Wouldn't you know it? Now that Timothy McVeigh has breathed his last, taking his secrets to the Great Beyond courtesy of the federal government, polls show that increasing numbers of Americans believe he did not act alone.
There's only one way to settle this: Get John Edward on the horn with the guy. Maybe he can put in a call to Lee Harvey Oswald while he's at it.
The former ballroom-dancing instructor who communes with the dead on the SciFi Channel's Crossing Over is the kind of breakout personality Emeril Lagasse was to the Food Network. (Just substitute "Boo!" for "Bam!") In its 11 p.m. slot, Crossing Over was the highest-rated show on SciFi, and it moved to weekday prime time two weeks ago.
This fall, those who don't get the channel and can't tell "sci" from "fi" will be able to catch John Edward's act in a syndicated afternoon strip. It will be the first time a cable show has—pardon the expression—crossed over to broadcast syndication.
And not for nothing. The many who have a financial stake in John Edward will be happy to know that, according to a recent Gallup poll, 28 percent of Americans believe itis possible to talk with the dead—10 percent more than in 1990.
Who can blame them? Based on what one hears on Crossing Over, the dead, who appear to be enjoying themselves on the Other Side, are considerably nicer to be with than the living. They never complain or express regret or chew out that bum of a son-in-law.
No, they are unfailingly supportive and reassuring. Better yet, they never miss a christening or an anniversary. (Indeed, they're a lot like angels, the objects of that witless mid-'90s craze, who in turn closely resemble extraterrestrials.)
The living seem to get a lot of tearful pleasure out of this. One feels a little churlish begrudging one young matron the comfort and joy she feels now that she "knows for sure," thanks to John Edward, that her deceased father danced with her at her wedding.
As will surprise no one who lived through The Celestine Prophesy and the 50th anniversary of the Roswell incident during the gaga '90s, the Gallup poll shows that belief in the psychic and paranormal is up almost across the board. Belief in witches is up 12 percent since 1990; 42 percent of us believe in haunted houses (an increase of 13 percent); and one-third believe we have been visited by extraterrestrials (up 6 percent).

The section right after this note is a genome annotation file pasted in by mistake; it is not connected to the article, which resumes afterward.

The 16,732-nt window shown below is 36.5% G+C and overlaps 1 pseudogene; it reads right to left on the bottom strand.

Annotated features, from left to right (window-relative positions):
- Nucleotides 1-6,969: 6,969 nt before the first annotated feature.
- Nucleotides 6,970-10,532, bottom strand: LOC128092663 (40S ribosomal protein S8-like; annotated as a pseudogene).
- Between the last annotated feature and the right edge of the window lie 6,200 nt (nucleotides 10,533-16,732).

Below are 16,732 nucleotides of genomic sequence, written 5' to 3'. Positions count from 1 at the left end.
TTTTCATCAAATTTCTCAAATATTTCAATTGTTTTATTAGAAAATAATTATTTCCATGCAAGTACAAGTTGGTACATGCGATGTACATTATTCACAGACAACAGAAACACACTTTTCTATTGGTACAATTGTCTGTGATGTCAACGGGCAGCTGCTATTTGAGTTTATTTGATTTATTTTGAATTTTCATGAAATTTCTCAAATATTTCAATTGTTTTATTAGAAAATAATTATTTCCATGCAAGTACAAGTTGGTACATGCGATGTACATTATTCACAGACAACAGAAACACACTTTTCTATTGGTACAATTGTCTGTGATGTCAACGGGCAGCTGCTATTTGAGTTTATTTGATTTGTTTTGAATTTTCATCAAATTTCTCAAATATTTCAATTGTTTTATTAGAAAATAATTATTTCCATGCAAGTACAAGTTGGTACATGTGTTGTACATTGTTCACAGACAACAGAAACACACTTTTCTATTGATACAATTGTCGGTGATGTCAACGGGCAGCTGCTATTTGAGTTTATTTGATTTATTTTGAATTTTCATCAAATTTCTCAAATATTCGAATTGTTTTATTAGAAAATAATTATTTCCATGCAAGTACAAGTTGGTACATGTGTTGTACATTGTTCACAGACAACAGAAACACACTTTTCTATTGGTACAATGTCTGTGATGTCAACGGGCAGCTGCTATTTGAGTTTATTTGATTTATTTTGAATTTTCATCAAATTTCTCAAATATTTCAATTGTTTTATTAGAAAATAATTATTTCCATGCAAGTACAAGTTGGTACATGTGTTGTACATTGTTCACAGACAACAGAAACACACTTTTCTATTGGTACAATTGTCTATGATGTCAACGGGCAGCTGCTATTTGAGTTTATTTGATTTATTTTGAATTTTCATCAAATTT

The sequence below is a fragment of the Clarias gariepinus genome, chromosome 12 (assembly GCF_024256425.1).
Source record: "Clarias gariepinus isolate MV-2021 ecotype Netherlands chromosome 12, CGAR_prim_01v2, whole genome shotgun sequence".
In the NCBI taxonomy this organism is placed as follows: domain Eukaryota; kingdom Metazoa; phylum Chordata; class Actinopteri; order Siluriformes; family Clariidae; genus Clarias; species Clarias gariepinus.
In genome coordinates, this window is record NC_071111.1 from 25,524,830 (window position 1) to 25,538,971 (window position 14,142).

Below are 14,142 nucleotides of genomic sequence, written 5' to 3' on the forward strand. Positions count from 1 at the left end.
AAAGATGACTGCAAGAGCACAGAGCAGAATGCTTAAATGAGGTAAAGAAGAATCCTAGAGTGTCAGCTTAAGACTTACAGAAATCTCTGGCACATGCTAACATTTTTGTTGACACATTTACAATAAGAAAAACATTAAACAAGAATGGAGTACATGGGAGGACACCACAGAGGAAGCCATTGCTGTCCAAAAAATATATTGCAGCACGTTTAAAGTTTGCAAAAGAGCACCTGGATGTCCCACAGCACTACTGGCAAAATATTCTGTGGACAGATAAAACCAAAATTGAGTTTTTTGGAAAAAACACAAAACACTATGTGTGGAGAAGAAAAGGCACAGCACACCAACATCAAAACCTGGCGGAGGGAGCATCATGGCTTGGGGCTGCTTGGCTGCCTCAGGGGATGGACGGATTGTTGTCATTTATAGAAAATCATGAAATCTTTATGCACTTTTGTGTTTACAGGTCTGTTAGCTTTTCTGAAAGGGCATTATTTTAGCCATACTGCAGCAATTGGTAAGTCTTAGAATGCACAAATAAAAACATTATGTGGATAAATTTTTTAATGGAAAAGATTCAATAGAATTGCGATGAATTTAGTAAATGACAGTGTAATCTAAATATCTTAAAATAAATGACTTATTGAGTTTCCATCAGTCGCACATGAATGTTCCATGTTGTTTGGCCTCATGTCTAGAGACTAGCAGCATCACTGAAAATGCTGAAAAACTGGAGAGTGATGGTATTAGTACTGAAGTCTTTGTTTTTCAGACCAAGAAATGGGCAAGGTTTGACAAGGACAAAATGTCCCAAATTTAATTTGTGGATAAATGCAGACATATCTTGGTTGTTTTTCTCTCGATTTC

Of the 13 phenomena Gallup presented to its respondents, only one lost ground over the decade: possession by the devil, though a healthy 41 percent still believe in that.
Before the skeptics and rationalists—a minority of the population in most cases, according to Gallup—dismiss this as delusions of the unwashed, consider this: The most widely held belief, according to the survey, is the one that affirms "psychic or spiritual healing or the power of the human mind to heal the body," to which 54 percent ascribed. The more educated the respondent, the more likely he or she was to believe it: A full 65 percent of those with postgraduate degrees professed a belief in mind over body.
Little wonder, then, that a lot of MBAs, LLDs and MDs were aghast to learn of a new study, outlined in The New York Times, questioning the widely accepted placebo effect. The study showed placebos produce the same recovery rates as no treatment at all—their "proven" effectiveness apparently not a demonstration of the healing power of the mind but the result of bad statistical analysis.
Yet I doubt one study will shake the faith of the majority. The notion that the ills of the body can be cured by the mind satisfies our well-known craving for control, just as communing with the dead fulfills our fantasy of life without loss. Needs like these are why magical thinking is always with us.
But why, at the turn of the cen tury, is it with us quite so much?
For one thing, there is the "knowledge" revolution, the unmediated flood of information which has swept away the power of authority and utterly blurred the line between skepticism and gullibility. Add to this a post-modernist relativism that renders truth a personal opinion, making it politically incorrect to label believers in ghosts the credulous nitwits they really are.
Finally, in a period of unparalleled material well-being, we are witnessing a growing obsession with the immaterial that goes under the smug rubric of "spirituality"—although, happily for the economy, being "spiritual" usually means not wanting less, but more.